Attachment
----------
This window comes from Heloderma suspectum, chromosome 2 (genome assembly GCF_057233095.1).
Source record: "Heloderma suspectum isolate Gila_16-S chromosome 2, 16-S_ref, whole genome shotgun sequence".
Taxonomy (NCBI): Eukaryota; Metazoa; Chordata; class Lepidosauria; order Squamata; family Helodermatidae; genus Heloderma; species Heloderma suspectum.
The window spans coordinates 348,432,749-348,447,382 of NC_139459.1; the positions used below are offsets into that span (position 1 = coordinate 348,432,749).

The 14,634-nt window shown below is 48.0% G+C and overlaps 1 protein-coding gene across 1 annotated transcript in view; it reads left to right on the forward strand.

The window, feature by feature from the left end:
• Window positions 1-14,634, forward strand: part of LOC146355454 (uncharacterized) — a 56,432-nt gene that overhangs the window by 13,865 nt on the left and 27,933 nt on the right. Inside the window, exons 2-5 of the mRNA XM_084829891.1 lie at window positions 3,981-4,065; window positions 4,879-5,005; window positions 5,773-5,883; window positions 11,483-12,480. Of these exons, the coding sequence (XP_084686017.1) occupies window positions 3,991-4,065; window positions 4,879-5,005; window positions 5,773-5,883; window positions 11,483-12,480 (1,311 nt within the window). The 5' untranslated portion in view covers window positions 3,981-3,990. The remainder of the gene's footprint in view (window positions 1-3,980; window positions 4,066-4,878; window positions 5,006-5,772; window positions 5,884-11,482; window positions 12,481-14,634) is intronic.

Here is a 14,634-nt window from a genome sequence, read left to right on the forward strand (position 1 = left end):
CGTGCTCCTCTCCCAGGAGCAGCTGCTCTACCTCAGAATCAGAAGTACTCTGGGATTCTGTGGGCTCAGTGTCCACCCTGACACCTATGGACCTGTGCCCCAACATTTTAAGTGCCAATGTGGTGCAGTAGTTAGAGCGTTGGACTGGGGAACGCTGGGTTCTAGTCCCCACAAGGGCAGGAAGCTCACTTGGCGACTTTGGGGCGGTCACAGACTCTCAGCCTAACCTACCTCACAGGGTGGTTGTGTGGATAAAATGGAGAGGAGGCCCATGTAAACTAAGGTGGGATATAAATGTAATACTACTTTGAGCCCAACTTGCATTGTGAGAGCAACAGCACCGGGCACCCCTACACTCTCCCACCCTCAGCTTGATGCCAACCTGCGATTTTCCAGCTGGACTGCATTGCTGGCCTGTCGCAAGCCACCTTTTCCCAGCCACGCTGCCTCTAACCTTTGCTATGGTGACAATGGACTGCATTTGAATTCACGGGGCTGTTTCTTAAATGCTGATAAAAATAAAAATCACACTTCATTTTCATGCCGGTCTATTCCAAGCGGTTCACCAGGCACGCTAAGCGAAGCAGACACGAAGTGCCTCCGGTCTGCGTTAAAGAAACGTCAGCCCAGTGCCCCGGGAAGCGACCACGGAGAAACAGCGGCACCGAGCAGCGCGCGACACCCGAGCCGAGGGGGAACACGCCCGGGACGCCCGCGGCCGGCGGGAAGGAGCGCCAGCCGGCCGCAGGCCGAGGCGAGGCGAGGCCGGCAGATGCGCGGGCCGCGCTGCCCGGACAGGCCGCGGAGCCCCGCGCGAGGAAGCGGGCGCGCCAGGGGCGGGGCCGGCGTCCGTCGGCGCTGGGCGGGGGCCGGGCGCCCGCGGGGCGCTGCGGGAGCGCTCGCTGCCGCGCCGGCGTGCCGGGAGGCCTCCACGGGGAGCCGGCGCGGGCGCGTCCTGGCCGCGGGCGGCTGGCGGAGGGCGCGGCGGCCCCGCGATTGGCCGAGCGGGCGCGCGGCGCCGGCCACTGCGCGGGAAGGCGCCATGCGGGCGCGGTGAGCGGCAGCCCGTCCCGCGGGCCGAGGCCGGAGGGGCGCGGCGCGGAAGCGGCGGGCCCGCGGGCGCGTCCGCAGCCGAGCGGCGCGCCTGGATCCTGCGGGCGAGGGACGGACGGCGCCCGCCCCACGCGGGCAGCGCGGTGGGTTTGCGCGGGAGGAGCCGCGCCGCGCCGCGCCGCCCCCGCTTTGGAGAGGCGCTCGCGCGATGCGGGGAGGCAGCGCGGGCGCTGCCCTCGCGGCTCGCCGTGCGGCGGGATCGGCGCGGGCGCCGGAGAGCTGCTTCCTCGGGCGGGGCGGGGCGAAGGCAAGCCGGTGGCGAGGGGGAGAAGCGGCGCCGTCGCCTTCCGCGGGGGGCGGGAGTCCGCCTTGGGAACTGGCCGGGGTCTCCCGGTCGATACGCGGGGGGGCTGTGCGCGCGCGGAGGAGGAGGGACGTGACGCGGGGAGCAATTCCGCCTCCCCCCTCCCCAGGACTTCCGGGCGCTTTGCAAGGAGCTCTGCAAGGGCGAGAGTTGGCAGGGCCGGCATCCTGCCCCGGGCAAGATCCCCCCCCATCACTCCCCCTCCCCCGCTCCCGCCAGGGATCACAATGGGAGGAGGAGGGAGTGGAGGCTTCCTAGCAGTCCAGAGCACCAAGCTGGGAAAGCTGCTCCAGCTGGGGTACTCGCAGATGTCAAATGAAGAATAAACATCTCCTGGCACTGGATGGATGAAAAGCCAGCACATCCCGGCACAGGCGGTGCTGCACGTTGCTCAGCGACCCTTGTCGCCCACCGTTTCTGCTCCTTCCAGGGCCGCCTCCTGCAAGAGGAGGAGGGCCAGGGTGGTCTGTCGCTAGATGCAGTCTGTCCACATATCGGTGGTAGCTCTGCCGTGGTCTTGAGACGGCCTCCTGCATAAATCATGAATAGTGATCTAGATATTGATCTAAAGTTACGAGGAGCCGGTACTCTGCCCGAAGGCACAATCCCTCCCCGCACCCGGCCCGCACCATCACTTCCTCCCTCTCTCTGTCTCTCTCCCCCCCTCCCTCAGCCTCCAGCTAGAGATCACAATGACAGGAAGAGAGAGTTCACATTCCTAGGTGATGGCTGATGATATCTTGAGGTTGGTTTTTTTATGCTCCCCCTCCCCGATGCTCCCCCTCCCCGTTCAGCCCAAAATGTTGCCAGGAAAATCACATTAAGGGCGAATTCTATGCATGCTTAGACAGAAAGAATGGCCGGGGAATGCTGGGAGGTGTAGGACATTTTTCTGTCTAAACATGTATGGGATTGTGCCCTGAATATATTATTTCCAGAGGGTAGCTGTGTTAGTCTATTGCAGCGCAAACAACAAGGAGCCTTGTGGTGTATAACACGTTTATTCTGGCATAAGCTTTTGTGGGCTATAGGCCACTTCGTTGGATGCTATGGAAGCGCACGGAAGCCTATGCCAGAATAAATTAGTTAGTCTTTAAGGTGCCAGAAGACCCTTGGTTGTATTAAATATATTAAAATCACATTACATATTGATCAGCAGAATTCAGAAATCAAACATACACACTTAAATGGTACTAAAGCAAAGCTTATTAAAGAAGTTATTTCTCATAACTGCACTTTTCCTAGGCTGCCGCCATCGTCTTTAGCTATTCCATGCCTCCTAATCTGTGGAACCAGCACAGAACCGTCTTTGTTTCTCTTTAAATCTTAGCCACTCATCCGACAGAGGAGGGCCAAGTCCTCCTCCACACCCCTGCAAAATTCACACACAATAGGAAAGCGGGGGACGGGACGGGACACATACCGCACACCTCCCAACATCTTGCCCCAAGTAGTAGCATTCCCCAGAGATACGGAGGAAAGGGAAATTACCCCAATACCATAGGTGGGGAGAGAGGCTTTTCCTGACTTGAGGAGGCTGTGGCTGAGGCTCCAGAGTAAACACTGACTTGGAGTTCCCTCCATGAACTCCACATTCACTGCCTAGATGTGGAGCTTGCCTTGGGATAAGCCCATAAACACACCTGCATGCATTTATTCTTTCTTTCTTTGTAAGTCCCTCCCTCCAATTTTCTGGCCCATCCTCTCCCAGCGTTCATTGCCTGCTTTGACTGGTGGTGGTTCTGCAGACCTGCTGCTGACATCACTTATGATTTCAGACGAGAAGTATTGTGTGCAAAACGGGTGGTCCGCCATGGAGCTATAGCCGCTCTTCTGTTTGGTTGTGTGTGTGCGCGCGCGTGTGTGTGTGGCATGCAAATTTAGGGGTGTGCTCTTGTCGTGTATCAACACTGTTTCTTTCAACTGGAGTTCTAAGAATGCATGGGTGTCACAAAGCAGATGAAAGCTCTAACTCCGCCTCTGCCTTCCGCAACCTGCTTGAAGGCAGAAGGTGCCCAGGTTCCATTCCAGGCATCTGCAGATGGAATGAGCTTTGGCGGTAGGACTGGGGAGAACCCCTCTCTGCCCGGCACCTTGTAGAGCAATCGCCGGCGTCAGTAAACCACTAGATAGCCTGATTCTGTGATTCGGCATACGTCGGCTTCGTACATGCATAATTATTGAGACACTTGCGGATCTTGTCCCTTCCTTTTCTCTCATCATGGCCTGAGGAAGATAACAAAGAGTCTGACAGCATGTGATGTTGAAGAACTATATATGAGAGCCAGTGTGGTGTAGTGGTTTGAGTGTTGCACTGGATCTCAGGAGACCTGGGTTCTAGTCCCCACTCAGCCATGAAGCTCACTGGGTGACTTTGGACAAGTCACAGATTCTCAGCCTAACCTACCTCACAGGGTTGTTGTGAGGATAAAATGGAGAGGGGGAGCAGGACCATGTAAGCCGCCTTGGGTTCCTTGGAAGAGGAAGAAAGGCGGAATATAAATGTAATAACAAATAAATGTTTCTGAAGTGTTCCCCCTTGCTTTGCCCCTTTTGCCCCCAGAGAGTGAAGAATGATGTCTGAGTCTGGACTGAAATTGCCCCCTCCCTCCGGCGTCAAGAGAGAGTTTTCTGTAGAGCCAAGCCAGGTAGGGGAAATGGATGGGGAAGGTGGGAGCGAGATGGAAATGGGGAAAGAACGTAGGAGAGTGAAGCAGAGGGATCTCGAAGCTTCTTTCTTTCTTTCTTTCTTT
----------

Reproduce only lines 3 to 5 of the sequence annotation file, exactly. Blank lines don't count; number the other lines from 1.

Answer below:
Taxonomy (NCBI): Eukaryota; Metazoa; Chordata; class Lepidosauria; order Squamata; family Helodermatidae; genus Heloderma; species Heloderma suspectum.
The window spans coordinates 348,432,749-348,447,382 of NC_139459.1; the positions used below are offsets into that span (position 1 = coordinate 348,432,749).

The 14,634-nt window shown below is 48.0% G+C and overlaps 1 protein-coding gene across 1 annotated transcript in view; it reads left to right on the forward strand.